MELT @ Singapore Institute of Technology

For our MELT session Monday 28 May 2018 with colleagues at SIT, there are certain questions for your consideration:


Facets for voting

Q2 What proportion of students, in a cohort of interest to you, have shown evidence up to this point of being able to work at Initiate level of MELT autonomy?


Q3 What questions or comments do you have about MELT or its application? (add to ‘comments’)


Author: johnwillison

Senior Lecturer, School of Education, University of Adelaide. Director, Bachelor of Teaching (Middle) Acting Associate Head of Research

3 thoughts on “MELT @ Singapore Institute of Technology”

  1. Confucius has a saying “I hear and I forget. I see and I remember. I do and I understand.” I have a feeling this is close to the MELT’s Embark & Clarify.

    1. Hi Alfred- thanks for the comment, and great to virtually meet you today.

      I see what you mean- there is the sense that its not enough to follow or improvise another’s way to embark- but it takes initiating the process to learn well. However with ‘I hear and forget’- there is the potential to understand, if its part of the seeing and doing. And each by itself can be a little limited, and even together, learning is difficult and complex.

      For example, I had a call from a lady in Canberra last night, who asked me about a particular style of Persian cooking ‘crunchy-bottom rice’. After she had a previous failure I had explained it to her (hear) before and she had made it successfully (do). But she forgot what she had done that made it work, and was asking again. Sometimes, repeating the cycle of learner autonomy: follow, improvise, initiate, follow, improvise, initiate can be a powerful route to learning.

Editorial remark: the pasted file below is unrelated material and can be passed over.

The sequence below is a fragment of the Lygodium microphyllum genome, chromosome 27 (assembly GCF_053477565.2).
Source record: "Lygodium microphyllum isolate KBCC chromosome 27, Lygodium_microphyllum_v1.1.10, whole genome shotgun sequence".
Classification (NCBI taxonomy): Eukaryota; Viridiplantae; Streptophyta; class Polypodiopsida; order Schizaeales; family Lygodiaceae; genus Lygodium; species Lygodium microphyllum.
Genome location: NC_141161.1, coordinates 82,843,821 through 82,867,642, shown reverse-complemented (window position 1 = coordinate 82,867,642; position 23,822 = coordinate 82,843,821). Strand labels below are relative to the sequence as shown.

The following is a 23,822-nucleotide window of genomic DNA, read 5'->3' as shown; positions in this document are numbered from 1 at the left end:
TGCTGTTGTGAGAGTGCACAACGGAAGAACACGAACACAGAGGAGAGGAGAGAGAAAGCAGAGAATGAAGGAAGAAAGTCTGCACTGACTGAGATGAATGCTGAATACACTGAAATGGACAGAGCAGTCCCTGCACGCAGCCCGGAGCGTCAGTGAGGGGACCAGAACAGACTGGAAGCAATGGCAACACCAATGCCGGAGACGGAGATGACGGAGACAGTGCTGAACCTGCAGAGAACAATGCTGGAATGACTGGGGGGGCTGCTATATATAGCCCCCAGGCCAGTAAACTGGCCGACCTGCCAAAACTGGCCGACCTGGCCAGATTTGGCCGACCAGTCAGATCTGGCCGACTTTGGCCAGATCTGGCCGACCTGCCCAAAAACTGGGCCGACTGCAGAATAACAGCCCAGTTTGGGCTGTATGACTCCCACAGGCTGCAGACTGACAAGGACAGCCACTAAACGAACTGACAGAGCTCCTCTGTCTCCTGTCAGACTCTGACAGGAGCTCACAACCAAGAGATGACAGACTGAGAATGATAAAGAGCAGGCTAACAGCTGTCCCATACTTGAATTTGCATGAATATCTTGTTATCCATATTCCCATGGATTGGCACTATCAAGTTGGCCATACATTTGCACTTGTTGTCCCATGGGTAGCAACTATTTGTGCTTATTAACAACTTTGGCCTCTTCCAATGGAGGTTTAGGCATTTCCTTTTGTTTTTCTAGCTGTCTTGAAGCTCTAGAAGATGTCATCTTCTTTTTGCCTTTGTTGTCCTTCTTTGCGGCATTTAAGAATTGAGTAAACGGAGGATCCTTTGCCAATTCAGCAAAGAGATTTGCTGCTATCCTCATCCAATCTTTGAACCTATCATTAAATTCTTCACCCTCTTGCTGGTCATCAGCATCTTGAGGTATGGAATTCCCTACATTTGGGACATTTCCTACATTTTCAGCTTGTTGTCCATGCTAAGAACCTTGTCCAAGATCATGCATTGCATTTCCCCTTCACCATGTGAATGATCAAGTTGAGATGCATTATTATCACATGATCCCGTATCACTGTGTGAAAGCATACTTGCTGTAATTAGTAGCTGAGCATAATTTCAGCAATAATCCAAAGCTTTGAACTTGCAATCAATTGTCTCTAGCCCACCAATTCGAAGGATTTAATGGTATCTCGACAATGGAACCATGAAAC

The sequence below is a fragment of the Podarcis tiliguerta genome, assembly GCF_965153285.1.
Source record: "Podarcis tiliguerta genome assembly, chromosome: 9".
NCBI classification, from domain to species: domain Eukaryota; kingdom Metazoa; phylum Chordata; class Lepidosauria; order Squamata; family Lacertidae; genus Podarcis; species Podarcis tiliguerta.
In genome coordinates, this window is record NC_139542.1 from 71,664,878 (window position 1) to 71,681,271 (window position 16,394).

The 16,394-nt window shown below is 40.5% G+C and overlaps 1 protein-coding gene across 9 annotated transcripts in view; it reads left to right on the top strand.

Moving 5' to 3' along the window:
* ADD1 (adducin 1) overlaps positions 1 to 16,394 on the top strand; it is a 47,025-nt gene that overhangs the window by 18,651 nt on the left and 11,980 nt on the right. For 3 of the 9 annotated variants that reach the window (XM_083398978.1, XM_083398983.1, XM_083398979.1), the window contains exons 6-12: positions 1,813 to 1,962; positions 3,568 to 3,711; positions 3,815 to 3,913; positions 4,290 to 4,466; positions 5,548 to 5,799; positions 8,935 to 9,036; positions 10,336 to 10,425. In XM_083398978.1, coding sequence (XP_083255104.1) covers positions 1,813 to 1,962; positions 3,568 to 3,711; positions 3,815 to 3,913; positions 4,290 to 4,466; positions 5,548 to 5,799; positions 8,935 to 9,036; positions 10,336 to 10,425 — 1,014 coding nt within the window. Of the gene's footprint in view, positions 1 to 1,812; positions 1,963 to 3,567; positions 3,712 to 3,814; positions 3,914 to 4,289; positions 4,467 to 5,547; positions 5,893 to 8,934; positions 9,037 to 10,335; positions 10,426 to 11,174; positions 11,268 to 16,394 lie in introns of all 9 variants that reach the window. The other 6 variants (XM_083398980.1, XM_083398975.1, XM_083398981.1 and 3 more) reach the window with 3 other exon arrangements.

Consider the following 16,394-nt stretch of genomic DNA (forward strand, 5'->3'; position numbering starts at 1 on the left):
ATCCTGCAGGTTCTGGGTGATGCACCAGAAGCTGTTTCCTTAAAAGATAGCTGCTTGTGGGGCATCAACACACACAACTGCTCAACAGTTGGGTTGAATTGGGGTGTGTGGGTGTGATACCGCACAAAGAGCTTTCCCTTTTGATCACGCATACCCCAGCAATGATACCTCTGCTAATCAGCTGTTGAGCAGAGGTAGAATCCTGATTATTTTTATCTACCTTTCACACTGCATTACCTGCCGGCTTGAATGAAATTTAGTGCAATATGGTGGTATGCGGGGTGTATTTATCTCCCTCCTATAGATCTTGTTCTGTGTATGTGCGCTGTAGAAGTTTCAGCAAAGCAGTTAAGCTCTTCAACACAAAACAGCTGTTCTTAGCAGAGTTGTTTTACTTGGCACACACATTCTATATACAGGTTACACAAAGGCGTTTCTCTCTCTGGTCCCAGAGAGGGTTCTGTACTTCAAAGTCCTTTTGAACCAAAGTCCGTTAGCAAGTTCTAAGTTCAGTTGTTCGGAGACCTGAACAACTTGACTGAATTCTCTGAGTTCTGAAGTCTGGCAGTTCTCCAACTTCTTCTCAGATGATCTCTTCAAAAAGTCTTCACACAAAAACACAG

all the best

  2. Hello Alfred, John, and Everyone at MELT @ SIT!
    The question that is posted and that all of you at the Singapore Institute of Technology are wrestling with caught my eye. I am in Wisconsin, USA and have undergraduates do primary and secondary research projects each semester. They get to choose – with some limits imposed – a topic that includes at least 1 human being and interaction with 1 learning technology. The most difficult part of the process is addressing the “Embark and Clarify” portion of the MELT framework. I have worked with my academic librarian to streamline this portion of the research project. My academic librarian has kindly pointed out that my “expertise blindness” gets in the way of what is seemingly (for me) an easy task — identify a problem to research. However, as my academic librarian points out, the learner must: identify a technology (which has a subset of criteria: is it accessible, how do I use it, is it age appropriate); identify participants (age, geographic location, permission to access – if under age 18); consider time limits; narrow the question to a specific audience a specific technology, and an appropriate amount of time. You get the idea. An “expert” considers the elements of “embarking and clarifying” as an individual facet interlinked with other facets as part of a larger process. The expert can consider elements of a single facet while weaving it into the larger research process. The novice considers “embarking and clarifying” as: 1) A step that is a means to an end; 2) A distinct element that is part of a linear process; 3) A broad and general guideline that is aimed in a “general direction” but lacks clarity and focus (How does technology impact learning? versus “How does using XYZ application on an iPad impact 1st grade students’ math addition fluency?).

    Whether it be undergraduate or graduate students, clearly identifying the problem and its constraints (embarking and clarifying) is where 75% of the work is located. With clarity — the rest falls into place.

    What has your experience been??

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